Young women today are raised to believe that the sky is the limit. I admire ambition, and I believe that women should be encouraged to be ambitious from an early age. But to grow up thinking (and being encouraged to think) that it is perfectly possible to be the CEO of a large public company/brilliant brain surgeon/concert violinist, or whatever, and achieve this while securing and maintaining a gorgeous husband, having an amazing sex life, conceiving and raising perfectly balanced children, and still have time to see your girlfriends and your parents, get to the hairdresser and have your nails done, and finally to your Pilates classes, is to be severely deluded.

Okay, this is the deal. Your time is a scarce resource. How you allocate it is central to how successful your career will be. If you take on board all the other things that you need to do in order to build a successful career – including the right skills and experience, the right network, the financial understanding – it is pretty unlikely that you are going to have time for much else.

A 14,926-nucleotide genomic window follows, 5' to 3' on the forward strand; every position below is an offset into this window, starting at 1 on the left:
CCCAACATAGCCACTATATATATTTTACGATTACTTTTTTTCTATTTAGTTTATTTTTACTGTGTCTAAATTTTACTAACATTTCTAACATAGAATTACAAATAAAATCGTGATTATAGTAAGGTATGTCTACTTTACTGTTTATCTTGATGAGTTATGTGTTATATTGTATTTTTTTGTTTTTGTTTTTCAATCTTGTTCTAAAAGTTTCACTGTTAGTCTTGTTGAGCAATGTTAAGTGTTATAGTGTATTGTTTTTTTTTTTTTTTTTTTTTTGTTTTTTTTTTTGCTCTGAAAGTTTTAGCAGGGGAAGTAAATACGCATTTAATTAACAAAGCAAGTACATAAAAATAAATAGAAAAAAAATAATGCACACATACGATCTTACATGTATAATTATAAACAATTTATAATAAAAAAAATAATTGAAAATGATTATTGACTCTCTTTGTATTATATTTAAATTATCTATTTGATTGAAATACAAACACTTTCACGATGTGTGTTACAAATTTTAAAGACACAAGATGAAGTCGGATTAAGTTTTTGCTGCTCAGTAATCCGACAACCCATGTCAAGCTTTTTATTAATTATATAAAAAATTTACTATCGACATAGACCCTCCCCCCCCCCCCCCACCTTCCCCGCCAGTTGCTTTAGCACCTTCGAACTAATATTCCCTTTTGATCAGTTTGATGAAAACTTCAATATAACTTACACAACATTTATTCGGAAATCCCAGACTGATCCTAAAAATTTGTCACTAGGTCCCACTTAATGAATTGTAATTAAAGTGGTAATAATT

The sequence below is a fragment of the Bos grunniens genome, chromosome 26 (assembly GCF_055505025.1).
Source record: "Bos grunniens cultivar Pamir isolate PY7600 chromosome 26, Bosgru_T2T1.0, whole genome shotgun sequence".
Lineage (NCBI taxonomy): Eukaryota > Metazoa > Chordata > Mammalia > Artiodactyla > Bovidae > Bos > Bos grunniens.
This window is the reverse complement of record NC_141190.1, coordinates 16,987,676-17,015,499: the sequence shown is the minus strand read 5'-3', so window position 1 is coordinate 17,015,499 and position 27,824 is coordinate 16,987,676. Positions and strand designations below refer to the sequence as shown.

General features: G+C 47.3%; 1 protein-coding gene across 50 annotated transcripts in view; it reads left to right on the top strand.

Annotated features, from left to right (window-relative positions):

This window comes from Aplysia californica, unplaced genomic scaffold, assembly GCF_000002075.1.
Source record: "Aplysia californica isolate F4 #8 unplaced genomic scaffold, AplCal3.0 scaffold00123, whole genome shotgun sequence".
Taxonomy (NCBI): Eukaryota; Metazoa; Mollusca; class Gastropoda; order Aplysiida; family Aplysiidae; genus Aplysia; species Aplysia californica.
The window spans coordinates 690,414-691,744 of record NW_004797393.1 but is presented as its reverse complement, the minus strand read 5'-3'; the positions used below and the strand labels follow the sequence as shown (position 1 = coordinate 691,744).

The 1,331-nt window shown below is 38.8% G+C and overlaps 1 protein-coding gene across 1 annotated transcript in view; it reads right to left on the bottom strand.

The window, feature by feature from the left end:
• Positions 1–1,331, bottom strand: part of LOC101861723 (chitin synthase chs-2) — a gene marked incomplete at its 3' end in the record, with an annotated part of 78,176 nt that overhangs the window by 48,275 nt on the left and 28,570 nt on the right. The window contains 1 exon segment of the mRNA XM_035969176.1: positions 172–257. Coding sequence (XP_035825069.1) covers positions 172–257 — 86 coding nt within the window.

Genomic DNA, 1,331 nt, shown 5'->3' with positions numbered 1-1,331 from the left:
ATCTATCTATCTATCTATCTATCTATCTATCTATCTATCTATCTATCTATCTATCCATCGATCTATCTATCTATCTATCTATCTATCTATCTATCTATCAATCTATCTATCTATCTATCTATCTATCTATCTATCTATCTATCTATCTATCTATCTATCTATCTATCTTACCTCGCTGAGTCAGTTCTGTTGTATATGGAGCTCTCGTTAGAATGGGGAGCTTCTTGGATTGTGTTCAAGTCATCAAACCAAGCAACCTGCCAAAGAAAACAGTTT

There are three reasons why I think that trying to “have it all” will put the brakes on your career.

The first is that doing anything well takes focus. When you are trying to build a successful career, focus is really, really important.

The second is the sheer exhaustion and disappointment that will come with attempting the impossible.

The third – which seems to be specific to women – is that if you try to balance a lot of competing demands for your time, the message you may give out (whether or not you realise it) is that you are not committed to any of them.


Here we are in 2012, and women still bear the burden of responsibility for the lion’s share of domestic work – and this is even the case where both parents are working.

Lack of sleep can destroy energy and the ability to focus on the big picture more effectively than anything else. I recently counselled a member of my team who was doing brilliantly at work, but who failed to realise it, or take any pride in it, because she was just so tired.

Stay-at-home husbands are going to be more the norm in the future, especially for women who are headed for the top. Parenting pressures are most intense among mothers who have the most career potential. Because educated women tend to be particularly critical of their own parenting, they spend more time with their children than do their less well-educated counterparts.